The unique characteristics of the Advanced Light Source (ALS) beamlines and experimental facilities provide many companies with cutting-edge research capabilities. The ALS regularly attracts industrial users from large and small companies whose projects advance scientific knowledge, investigate the development of new products and manufacturing methods, and/or provide economic benefits and jobs. The nature of industrial research can be different from traditional university- and government-sponsored projects, so the ALS has created unique opportunities for new and existing industrial users to access our user facilities and engage in productive relationships with our scientific and engineering staff.
The ALS provides industry users an expedited mode of access to fast track critical work. The Rapid Access Proposals, Industry, and Director’s Discretion (RAPIDD) program is designed for users who need limited or quick access to ALS beam time. The information below explains how to become an ALS user and submit a RAPIDD proposal.
The ALS User Office and scientific groups are especially committed to helping new industrial users gain a foothold in our community and welcome inquiries about how to make that happen.
Types of Industry Research
Users from industrial companies are welcome to do both nonproprietary and proprietary research at the ALS. It is expected that results from nonproprietary experiments will be made public. Proposals may be submitted through the RAPIDD program or the General User program. Industry proposals in the RAPIDD program are reviewed within the ALS and may be preferred for proprietary work. When a company prefers to do proprietary research, keeping the scientific goal and details of their work confidential, it is advisable to contact the appropriate beamline scientist (see the ALS Beamline Directory), the User Services Group Leader, or the Division Deputy for Science for more information.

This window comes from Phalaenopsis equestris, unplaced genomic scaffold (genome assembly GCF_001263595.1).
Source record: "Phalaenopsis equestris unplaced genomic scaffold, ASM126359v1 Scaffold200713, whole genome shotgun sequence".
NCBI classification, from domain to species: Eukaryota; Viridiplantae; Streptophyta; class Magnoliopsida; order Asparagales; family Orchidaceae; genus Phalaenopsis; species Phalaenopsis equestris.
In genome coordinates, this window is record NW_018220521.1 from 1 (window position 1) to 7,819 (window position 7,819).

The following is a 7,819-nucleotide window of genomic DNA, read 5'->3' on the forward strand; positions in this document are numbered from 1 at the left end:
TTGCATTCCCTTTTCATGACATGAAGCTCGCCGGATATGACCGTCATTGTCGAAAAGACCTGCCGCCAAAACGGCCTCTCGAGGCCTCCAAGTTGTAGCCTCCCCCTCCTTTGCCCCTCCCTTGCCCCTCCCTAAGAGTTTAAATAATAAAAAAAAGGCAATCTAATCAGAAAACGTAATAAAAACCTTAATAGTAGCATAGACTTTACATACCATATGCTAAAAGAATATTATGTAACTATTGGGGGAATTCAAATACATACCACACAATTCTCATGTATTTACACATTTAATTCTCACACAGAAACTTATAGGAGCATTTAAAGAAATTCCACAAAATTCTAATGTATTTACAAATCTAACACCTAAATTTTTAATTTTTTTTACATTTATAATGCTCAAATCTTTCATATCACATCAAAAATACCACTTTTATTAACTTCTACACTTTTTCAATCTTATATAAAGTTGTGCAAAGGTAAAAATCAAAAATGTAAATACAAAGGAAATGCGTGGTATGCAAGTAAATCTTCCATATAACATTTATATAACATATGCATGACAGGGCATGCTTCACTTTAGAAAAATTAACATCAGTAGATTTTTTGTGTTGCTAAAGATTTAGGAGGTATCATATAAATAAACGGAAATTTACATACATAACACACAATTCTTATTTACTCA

What is an ALS User?
The ALS is a third-generation synchrotron light source that provides 40 beamlines for experimental work. Samples are illuminated with x-ray, ultraviolet, or infrared light to explore the chemical and electronic properties of materials. The ALS is a U.S. Department of Energy national user facility and is open to researchers worldwide whose research proposals are accepted following peer review.
An ALS user is a researcher who has gone through the research proposal process and been granted “beam time” (access to use the facilities at a certain beamline). Most users travel to the synchrotron with their samples to carry out their experiments, but a growing number send their samples to ALS staff and then either operate a beamline remotely to collect their data or arrange for staff to collect the data for them.
How to Become an ALS User
Prospective users will need to create an account on ALSHub, the ALS user portal. Before creating an ALSHub account and submitting a proposal, we recommend that researchers determine the beamline and facilities most appropriate for their planned experiment. We provide a number of tools and contacts to guide prospective users:
- Review the ALS Beamline Directory to learn about the research capabilities of the ALS.
- Inquire about individual beamlines by contacting the primary contact listed within each beamline link in the Beamline Directory.
- Contact the ALS User Services Group Leader for information about beamlines available to users.
- Review the ALS User Guide to learn about the administrative requirements for users.
Costs to Users
The ALS does not charge for beam time if the user’s research is nonproprietary, i.e., the results are published in the open literature. All users are responsible for the day-to-day costs of research (supplies, phone calls, technical support, etc.).
Users performing proprietary research pay a fee based on ALS usage cost. The user may then take title to any inventions made during the proprietary research program and treat as proprietary all technical data generated during the program. Proprietary research is not intended for the open literature. For additional information about proprietary research, contact the ALS User Services Group Leader.
The ALS User Policy provides an overview of types of access, practices, and procedures for current and prospective users so they can propose and perform experiments at the ALS with all the technical, experiment, and administrative support they require for successful and efficient use of beam time. The kinds of user access (i.e., General User, RAPIDD, Approved Programs, and Participating Research Teams) are described.